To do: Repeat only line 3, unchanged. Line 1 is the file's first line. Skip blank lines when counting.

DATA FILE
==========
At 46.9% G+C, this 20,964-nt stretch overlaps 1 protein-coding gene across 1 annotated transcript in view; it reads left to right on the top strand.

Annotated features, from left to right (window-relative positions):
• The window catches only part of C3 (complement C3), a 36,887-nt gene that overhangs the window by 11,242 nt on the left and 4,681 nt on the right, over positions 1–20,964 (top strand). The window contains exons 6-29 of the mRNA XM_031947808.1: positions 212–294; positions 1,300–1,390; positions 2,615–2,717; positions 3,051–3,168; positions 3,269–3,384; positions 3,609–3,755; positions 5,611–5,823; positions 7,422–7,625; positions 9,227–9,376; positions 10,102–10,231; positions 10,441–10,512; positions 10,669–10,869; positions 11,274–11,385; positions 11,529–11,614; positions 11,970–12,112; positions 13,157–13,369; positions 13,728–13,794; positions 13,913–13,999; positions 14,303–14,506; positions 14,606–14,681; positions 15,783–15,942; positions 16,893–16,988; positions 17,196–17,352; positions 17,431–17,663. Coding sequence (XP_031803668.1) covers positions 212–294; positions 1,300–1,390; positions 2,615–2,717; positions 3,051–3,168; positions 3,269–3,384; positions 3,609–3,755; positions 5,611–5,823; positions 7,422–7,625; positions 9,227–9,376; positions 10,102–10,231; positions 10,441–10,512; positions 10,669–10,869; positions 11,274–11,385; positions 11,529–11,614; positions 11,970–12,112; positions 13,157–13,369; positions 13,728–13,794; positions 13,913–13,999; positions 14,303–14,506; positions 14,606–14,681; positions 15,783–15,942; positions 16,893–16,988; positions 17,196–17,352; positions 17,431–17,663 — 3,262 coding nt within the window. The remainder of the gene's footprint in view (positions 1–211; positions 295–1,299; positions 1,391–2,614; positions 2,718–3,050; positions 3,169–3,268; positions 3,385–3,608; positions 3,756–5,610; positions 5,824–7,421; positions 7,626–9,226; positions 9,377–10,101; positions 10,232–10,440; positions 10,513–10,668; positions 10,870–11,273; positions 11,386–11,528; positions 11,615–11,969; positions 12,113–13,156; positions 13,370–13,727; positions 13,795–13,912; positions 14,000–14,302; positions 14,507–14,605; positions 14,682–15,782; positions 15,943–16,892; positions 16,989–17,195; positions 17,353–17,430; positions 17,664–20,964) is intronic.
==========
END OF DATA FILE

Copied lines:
• The window catches only part of C3 (complement C3), a 36,887-nt gene that overhangs the window by 11,242 nt on the left and 4,681 nt on the right, over positions 1–20,964 (top strand). The window contains exons 6-29 of the mRNA XM_031947808.1: positions 212–294; positions 1,300–1,390; positions 2,615–2,717; positions 3,051–3,168; positions 3,269–3,384; positions 3,609–3,755; positions 5,611–5,823; positions 7,422–7,625; positions 9,227–9,376; positions 10,102–10,231; positions 10,441–10,512; positions 10,669–10,869; positions 11,274–11,385; positions 11,529–11,614; positions 11,970–12,112; positions 13,157–13,369; positions 13,728–13,794; positions 13,913–13,999; positions 14,303–14,506; positions 14,606–14,681; positions 15,783–15,942; positions 16,893–16,988; positions 17,196–17,352; positions 17,431–17,663. Coding sequence (XP_031803668.1) covers positions 212–294; positions 1,300–1,390; positions 2,615–2,717; positions 3,051–3,168; positions 3,269–3,384; positions 3,609–3,755; positions 5,611–5,823; positions 7,422–7,625; positions 9,227–9,376; positions 10,102–10,231; positions 10,441–10,512; positions 10,669–10,869; positions 11,274–11,385; positions 11,529–11,614; positions 11,970–12,112; positions 13,157–13,369; positions 13,728–13,794; positions 13,913–13,999; positions 14,303–14,506; positions 14,606–14,681; positions 15,783–15,942; positions 16,893–16,988; positions 17,196–17,352; positions 17,431–17,663 — 3,262 coding nt within the window. The remainder of the gene's footprint in view (positions 1–211; positions 295–1,299; positions 1,391–2,614; positions 2,718–3,050; positions 3,169–3,268; positions 3,385–3,608; positions 3,756–5,610; positions 5,824–7,421; positions 7,626–9,226; positions 9,377–10,101; positions 10,232–10,440; positions 10,513–10,668; positions 10,870–11,273; positions 11,386–11,528; positions 11,615–11,969; positions 12,113–13,156; positions 13,370–13,727; positions 13,795–13,912; positions 14,000–14,302; positions 14,507–14,605; positions 14,682–15,782; positions 15,943–16,892; positions 16,989–17,195; positions 17,353–17,430; positions 17,664–20,964) is intronic.